Then it was on to the silk weaving. I’m not going to pretend I understand the machine – it was a large contraption with more threads going everywhere than Shelob’s lair! I remember it being a little tricky feet, as I needed to press each paddle (again, sorry to any weavers if I’m using the wrong terminology) to move the threads and create the pattern. Once in the ‘swing’ it was surprisingly quick to create my piece.
I chose a ‘naga’ pattern, a traditional Buddhist symbol which I was told was a protective, wise deity.
And here’s my finished piece! Happy to say it’s still pride of place, currently in our bedroom. So many happy memories.
You’ll remember a few weeks ago I ran out of soap, so used ‘melt and pour’ goats milk soap. The results were fine and I’ve been happily scrubbing with the coffee grounds, but I didn’t really know what was in the soap and was keen to learn to do it properly.
Luckily I know Sharon, owner and maker of ‘Soap Daze‘ based in Devon. She’s been making natural soaps for about six years and having bought (and recommended!) some of her soaps in the past, when she announced she was running courses to learn how to make soap, I knew I wanted to try.
My friend Jo (@handmadebyjo seriously, read the rest of this, then go and check out her beautiful crafts. I mean it!) and I booked. We arrived at Sharon’s ‘she-shed’, her converted garage in her garden and got to work (over multiple cups of tea and yummy home-made biscuits).
Sharon took us through the history and basics of cold process soap making, how the oils bond with the lye and transform during a process called saponification to make soap. It was really interesting to learn that different oils have a different saponification figure, relating to the quantity of lye you need to add. The only downside was that we needed to do some working out, which first thing on a Saturday wasn’t my strong point!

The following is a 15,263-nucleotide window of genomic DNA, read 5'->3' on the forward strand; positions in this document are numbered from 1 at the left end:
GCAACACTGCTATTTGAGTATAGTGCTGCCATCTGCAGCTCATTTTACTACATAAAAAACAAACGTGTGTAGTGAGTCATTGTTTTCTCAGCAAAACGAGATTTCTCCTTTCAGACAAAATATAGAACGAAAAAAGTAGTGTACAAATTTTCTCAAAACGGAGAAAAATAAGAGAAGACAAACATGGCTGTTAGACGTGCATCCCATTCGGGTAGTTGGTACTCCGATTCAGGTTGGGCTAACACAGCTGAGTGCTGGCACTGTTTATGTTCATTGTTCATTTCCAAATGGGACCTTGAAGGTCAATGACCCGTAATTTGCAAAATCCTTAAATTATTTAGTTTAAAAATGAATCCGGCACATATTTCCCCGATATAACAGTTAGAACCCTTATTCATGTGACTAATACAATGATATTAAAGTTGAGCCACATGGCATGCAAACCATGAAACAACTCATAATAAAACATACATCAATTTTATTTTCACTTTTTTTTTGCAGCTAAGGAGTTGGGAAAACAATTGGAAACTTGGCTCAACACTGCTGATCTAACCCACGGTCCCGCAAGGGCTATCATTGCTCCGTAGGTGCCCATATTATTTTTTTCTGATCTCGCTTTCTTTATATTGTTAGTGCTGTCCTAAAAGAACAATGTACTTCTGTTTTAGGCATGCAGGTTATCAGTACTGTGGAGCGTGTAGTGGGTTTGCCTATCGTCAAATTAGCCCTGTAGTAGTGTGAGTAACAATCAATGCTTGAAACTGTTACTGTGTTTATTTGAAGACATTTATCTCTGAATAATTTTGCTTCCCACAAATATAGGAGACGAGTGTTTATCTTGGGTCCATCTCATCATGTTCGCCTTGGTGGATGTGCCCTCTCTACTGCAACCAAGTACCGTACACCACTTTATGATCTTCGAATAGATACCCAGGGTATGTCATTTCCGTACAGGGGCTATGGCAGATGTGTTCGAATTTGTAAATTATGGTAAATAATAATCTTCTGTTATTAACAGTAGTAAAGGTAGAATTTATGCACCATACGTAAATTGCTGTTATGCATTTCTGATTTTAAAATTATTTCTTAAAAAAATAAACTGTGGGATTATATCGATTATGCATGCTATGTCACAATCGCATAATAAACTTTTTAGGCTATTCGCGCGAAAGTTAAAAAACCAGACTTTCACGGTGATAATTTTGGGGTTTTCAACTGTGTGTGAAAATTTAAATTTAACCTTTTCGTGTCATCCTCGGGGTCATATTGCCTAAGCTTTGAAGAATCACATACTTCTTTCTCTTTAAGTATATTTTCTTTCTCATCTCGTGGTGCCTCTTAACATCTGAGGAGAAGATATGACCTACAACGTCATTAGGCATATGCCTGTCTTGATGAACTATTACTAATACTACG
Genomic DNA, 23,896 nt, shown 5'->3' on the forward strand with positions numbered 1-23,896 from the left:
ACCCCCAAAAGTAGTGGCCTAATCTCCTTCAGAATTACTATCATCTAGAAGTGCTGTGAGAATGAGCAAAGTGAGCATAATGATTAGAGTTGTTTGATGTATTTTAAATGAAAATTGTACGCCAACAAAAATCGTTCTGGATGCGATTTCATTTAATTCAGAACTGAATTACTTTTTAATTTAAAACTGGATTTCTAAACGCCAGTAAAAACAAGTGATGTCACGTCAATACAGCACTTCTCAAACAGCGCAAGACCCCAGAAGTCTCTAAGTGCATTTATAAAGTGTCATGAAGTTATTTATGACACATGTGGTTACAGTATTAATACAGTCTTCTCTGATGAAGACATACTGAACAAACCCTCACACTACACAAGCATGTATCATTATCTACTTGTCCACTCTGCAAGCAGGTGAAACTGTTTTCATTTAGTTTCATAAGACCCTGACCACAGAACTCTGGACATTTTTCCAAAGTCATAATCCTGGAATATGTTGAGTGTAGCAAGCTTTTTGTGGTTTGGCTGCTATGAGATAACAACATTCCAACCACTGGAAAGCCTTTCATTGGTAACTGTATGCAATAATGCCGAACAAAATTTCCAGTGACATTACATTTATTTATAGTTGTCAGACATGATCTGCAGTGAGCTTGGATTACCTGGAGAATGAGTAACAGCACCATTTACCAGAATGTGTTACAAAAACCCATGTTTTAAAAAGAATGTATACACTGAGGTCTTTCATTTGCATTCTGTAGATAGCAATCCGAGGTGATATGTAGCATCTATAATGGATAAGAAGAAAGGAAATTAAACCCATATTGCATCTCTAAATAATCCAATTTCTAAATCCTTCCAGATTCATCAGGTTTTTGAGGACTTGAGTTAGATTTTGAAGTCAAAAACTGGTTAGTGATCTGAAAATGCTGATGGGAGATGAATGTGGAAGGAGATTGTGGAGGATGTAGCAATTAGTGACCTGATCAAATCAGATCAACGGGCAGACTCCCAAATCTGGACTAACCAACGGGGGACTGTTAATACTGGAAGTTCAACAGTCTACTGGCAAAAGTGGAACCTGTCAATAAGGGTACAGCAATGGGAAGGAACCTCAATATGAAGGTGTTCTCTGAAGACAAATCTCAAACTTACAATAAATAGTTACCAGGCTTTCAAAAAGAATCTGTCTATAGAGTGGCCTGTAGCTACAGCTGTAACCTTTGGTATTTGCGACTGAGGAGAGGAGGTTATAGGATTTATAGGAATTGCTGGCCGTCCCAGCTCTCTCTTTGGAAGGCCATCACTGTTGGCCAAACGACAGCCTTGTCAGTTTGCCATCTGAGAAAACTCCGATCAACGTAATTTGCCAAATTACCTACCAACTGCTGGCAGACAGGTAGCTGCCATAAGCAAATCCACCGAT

Sharon has a huge variety of ingredients, with base oils including cocoa butter, coconut oil and hemp oil to name a few. I chose avocado oil, olive oil, help oil and sweet almond which I’m hoping will produce a very rich, moisturising soap. Added to that, some rhassoul mud and bladderwrack seaweed, mostly because I like the names (seriously, don’t they sound like the villain in a DC comic?) and mandarin and sandalwood essential oils. It was lots of fun sniffing all the different essential oils and choosing our ‘top notes’, and ‘base notes’. Jo chose cocoa butter, olive oil and avocado oil, with grapefruit and black pepper essential oils.
The first part was to heat the base oils, then preparing the lye (something I’d been a little worried about but Sharon gave us clear instructions and wrapped up in gloves, an apron and protective glasses we mixed the lye with water before monitoring its temperature.
Once both the base oils and the lye were at the same temperature we mixed them together using a hand blender until we were able to achieve ‘trace’, when the mixture has formed a custard-like consistency. It was really interesting watching the changing colour of the mixture. In went the essential oils and it smelled soooooo good! (I think mandarin and sandalwood may be my new favourite combination!)
Finally it was time to pour the soaps into the block. A little tricky as I’m a bit cack-handed at the best of times but managed it. I poured half the mixture in, then blended the rhassoul mud and bladderwrack seaweed with the remainder before adding that, hopefully in a way that it will create an interesting pattern once the soap is cut. Sharon then wrapped up our soaps, explaining that they need to sit for at least three days before being cut and cured.